Libraries of Pre-Selected Probability Distributions

Organizations can create libraries of pre-generated probability distributions to describe commonly encountered risks. For example, it has been reported that Chevron is developing a library of accident probability distributions for analyzing capital investment projects at oil terminals, and Shell has developed a library of distributions for hydrocarbon volumes for oil exploration projects. Generating such probability libraries helps ensure consistency in risk assessments and facilitates auditing the assignments over time. The cover story for an issue of the Journal ORMS Today argued that companies need to consider the prospect of a Chief Probability Officer, someone with the job of managing probability distributions used to support project portfolio management [6].

Advantages of Quantifying Uncertainties

In addition to the greater understanding enabled by quantifying uncertainties, other advantages exist as well. Once probabilities have been assigned, mathematical reasoning can be used to avoid many of the errors and biases described in Part 1 of this paper. For example, you can calculate how the number of observations affects the accuracy of estimates (to avoid small sample bias) and how the conditions required for an event affect the event's probability (to avoid conjunctive bias). Also, Bayes' theorem can be used to calculate how a probability should be revised or updated as new information becomes available.

As described in the previous sub-section, the amount of uncertainty caused by project risks and the specific project outcomes that are impacted may be used to better estimate what hurdle rates should be used and the types of benefits to which they should be applied. Quantifying uncertainty also allows more sophisticated methods (such as risk tolerance, explained in a following subsection) to be employed to account for risk aversion.

Although quantifying risks requires more inputs to describe proposed projects, note that the additional inputs need not be very complex. In the case of unlikely, (discrete) risk events (i.e., events that occur very rarely), it is less time-consuming yet normally entirely adequate to seek rough, order-of-magnitude estimates of probabilities and consequences (e.g., is the probability closer to one-chance-in-one-hundred or one-chance-in-one-thousand?). Likewise, if some aspect of a project's performance is uncertain (i.e., a continuous risk), instead of obtaining only a middle-value, point estimate, you can ask for a range of possible values (e.g., a 90% confidence interval) as well as a mean or most-likely value. (As indicated in the section of this paper on errors and biases, techniques should be used to guard against overly narrow ranges caused by overconfidence.) With practice, it takes no more time to specify a range of values to describe some uncertain measure of performance than it does to generate a single point estimate. The necessary continuous probability distribution for the uncertain variable can then be generated based on the range and a mean or most-likely value.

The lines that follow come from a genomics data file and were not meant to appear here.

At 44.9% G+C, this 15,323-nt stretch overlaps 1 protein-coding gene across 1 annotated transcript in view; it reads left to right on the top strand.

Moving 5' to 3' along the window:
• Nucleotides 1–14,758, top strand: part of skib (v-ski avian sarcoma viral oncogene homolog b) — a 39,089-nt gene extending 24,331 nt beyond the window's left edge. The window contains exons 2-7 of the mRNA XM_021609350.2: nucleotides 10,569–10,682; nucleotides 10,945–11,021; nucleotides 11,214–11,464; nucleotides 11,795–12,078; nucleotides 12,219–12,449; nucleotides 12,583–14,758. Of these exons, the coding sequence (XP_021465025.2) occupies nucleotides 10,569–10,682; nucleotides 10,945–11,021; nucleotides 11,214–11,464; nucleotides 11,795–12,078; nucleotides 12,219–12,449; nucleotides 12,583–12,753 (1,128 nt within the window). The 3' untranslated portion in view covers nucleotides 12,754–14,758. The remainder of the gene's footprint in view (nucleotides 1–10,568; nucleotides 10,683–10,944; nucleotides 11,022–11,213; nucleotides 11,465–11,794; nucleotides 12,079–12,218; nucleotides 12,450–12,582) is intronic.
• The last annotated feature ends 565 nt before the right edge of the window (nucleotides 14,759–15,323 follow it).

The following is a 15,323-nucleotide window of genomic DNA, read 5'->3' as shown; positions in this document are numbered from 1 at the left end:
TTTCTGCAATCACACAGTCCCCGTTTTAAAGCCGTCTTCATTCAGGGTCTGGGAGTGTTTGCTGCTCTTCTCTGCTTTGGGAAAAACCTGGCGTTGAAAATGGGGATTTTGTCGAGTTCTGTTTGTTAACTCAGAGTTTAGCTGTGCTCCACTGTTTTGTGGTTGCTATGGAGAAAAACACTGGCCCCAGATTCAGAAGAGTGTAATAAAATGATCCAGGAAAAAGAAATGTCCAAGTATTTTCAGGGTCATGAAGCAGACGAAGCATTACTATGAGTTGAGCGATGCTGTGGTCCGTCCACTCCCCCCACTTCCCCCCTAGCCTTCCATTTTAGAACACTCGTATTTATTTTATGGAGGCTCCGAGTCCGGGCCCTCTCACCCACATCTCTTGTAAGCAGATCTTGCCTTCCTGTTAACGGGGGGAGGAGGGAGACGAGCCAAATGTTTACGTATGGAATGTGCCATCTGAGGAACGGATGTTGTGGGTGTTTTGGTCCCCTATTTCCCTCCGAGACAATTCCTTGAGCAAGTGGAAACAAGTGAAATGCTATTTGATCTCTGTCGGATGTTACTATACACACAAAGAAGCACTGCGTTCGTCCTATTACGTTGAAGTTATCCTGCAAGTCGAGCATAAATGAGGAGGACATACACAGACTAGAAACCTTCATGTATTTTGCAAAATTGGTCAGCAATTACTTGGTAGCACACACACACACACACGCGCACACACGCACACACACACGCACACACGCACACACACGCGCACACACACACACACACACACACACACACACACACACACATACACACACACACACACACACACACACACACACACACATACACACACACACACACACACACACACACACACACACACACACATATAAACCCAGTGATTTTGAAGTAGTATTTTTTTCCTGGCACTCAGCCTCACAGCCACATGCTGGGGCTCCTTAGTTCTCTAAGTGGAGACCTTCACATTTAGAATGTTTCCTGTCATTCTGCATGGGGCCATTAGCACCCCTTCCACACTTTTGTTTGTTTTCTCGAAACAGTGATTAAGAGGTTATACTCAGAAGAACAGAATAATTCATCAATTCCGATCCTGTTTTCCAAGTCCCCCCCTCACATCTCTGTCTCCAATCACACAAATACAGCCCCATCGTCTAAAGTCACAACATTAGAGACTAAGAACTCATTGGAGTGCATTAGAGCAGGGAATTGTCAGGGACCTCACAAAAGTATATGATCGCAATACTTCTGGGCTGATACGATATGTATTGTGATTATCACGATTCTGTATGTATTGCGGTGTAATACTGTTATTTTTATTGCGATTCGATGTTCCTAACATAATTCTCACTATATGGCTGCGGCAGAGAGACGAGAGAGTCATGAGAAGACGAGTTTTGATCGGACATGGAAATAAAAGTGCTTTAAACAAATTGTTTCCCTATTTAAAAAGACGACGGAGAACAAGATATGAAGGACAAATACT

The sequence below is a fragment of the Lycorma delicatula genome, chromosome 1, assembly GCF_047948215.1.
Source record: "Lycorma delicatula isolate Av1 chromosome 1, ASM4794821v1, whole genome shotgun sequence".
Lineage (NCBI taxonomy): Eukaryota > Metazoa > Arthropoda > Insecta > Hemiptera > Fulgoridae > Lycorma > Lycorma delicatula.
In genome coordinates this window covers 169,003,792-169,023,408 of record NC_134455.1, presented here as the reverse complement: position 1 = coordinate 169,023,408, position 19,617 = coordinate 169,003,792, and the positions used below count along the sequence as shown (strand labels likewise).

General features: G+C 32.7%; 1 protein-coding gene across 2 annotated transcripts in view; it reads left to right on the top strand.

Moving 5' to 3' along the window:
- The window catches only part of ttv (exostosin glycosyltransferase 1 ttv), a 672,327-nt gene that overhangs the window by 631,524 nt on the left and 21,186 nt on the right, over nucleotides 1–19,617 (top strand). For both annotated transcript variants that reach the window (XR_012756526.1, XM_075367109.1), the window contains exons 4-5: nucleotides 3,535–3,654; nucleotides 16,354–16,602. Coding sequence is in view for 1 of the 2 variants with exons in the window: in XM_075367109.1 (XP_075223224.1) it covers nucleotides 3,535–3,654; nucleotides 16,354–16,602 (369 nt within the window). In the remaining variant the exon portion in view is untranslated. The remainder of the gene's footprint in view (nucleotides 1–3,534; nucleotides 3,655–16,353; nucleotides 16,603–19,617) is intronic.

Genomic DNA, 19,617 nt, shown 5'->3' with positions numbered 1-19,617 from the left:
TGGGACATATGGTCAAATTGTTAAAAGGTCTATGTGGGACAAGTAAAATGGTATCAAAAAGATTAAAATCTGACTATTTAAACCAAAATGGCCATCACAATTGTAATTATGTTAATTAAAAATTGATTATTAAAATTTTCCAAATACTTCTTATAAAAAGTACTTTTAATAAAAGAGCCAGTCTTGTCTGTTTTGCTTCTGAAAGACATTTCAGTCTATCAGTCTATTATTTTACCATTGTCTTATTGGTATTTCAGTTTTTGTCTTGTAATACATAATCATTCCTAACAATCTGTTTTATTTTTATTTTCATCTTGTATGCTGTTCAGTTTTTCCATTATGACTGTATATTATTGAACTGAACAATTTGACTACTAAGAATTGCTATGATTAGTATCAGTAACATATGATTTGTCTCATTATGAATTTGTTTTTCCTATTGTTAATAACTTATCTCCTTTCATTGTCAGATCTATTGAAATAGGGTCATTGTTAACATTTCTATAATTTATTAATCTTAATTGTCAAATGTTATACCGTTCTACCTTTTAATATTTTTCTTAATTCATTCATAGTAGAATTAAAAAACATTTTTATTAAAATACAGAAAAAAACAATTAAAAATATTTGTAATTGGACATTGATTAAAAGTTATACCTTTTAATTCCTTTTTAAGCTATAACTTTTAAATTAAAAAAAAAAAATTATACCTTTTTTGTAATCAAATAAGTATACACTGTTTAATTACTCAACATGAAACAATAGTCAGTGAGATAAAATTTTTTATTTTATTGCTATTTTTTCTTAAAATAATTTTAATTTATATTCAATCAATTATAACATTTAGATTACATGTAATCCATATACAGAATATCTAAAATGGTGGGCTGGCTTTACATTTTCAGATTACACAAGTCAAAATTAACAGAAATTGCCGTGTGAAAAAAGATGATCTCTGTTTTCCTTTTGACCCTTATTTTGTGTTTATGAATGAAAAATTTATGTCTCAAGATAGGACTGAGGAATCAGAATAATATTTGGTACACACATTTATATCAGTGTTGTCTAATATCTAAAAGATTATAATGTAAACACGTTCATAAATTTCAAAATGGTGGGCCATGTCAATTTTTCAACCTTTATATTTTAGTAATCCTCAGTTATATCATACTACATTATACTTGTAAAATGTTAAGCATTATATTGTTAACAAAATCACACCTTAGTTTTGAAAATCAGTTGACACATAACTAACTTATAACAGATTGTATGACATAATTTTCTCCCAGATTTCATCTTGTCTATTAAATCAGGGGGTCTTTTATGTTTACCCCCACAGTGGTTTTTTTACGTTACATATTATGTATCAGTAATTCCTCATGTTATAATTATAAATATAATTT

Project Managers Benefit from Using Probabilities to Describe Uncertainties

Although project managers may initially feel uncomfortable with probabilities, my experience is that this group can benefit significantly from moving away from using artificial point estimates. The following is a summary of an example devised by Mark Durrenberger of Oak Associates making this point [8]:

Imagine that a project manager is asked to complete a project in 3 weeks. Suppose the project manager feels that this estimate is unrealistically optimistic; that everything would have to go just right to make the deadline. The project manager may feel apprehensive about going to the project sponsor to address the problem. It may not be easy to explain why an optimistic, aggressive project schedule isn't a good one.

Suppose, instead, that the project manager estimates as a range the time required to complete each project step. Those ranges can be combined (by adding the means and variances) to determine the probability of completing the effort within any specified time. Rather than feeling "at the mercy" of the sponsor, the project manager can now say, "I understand your desire to complete the project within three weeks. However, my calculations suggest that we have less than a 5% chance of meeting that deadline."

The sponsor will want to know more, including how the probability estimate was obtained. This gives the project manager the opportunity to discuss the realities of the job and to negotiate tradeoffs (like providing more resources or eliminating some project deliverables so as to increase the likelihood of meeting the desired schedule).

Note that specifying ranges is not a license for the project manager to make baseless claims. Over time, performance can be compared with range estimates. A project manager whose performance routinely beats the means of his specified uncertainty ranges, for example, will be exposed as one who pads estimates.